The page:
A federal district court compelled a patent litigation defendant to answer interrogatories which the defendant contended exceeded the numerical limit imposed by Federal Rule of Civil Procedure 33(a)(1). The court held that in the context of patent litigation involving only one accused product and sufficiently related patents, an interrogatory with multiple subparts will be counted as a single interrogatory for purposes of the Rule 33 limit.
In Synopsys, Inc. v. Atoptech, Inc., the plaintiff sued the defendant for patent infringement based on just one allegedly infringing product. The plaintiff moved to compel responses to interrogatories, which the defendant opposed because it had previously answered the plaintiff’s first set of five interrogatories with at least 21 different subparts. The defendant argued that responding to plaintiff’s second set of interrogatories would exceed the 25 interrogatory limit.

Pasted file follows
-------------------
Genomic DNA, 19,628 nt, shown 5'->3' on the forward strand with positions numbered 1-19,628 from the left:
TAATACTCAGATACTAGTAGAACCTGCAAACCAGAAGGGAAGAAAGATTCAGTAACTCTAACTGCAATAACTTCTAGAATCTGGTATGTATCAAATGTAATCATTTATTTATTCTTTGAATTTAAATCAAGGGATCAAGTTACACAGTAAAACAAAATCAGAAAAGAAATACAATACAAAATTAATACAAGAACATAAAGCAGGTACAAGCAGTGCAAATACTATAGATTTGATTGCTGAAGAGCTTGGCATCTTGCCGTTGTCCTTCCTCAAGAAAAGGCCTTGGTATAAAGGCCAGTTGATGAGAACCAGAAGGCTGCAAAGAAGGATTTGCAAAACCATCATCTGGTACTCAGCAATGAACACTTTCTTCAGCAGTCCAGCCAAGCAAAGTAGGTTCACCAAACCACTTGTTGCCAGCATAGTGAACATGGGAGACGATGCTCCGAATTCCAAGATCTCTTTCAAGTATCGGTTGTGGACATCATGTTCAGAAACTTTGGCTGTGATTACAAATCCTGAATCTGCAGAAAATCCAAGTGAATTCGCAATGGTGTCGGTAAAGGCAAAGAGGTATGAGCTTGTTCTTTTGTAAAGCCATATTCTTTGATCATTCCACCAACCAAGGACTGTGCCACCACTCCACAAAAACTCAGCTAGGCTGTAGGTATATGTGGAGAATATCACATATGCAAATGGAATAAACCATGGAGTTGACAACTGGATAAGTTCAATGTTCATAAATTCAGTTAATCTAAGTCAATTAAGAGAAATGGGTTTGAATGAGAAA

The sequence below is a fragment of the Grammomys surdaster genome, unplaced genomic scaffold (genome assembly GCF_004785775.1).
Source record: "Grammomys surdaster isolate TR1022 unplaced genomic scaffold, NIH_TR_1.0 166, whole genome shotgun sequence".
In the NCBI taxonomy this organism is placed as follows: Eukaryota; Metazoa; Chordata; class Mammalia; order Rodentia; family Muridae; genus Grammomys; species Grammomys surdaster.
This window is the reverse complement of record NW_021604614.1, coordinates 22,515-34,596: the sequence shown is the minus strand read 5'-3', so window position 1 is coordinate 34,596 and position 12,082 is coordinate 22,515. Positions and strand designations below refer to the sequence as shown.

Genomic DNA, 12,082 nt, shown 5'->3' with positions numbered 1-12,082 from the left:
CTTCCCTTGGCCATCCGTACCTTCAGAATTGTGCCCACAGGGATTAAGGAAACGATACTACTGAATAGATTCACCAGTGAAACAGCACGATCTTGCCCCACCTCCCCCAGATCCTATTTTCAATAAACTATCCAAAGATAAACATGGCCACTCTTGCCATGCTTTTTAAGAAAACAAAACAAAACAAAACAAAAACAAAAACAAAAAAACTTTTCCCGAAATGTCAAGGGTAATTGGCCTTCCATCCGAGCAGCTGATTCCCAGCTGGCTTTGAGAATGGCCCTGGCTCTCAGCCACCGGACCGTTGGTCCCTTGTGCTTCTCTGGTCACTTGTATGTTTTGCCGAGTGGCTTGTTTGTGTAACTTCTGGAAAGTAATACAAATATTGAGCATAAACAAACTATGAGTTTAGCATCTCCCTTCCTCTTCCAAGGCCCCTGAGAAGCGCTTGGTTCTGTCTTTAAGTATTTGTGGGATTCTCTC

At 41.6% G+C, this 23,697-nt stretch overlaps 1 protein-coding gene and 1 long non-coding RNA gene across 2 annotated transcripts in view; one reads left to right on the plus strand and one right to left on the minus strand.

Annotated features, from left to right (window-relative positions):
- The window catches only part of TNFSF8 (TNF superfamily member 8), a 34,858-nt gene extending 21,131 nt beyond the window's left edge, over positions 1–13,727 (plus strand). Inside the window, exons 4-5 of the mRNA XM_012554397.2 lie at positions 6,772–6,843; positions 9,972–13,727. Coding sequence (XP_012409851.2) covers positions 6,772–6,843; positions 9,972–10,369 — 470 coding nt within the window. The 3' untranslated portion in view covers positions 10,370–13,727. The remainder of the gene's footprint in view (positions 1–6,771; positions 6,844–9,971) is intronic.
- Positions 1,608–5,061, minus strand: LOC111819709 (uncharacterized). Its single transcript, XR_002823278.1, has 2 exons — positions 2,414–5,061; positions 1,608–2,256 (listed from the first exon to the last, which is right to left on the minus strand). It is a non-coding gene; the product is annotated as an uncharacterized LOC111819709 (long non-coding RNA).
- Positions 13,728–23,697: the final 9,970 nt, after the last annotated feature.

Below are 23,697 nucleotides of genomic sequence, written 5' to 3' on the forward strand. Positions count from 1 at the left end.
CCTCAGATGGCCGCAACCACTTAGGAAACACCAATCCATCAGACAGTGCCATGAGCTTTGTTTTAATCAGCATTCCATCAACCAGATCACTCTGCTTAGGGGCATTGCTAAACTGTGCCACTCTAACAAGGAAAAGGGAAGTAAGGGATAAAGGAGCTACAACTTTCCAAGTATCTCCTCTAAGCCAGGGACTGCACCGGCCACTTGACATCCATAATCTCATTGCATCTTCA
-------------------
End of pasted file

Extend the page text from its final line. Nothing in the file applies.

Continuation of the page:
The court examined whether the case involved more than one accused product, the number of patents in the suit, and whether interrogatories that asked for facts, documents, and witnesses related to a discrete subject or contention. Although there were four patents in the suit, the court concluded that there was only one accused product and the patent applications were sufficiently related to be the subject of a single inquiry.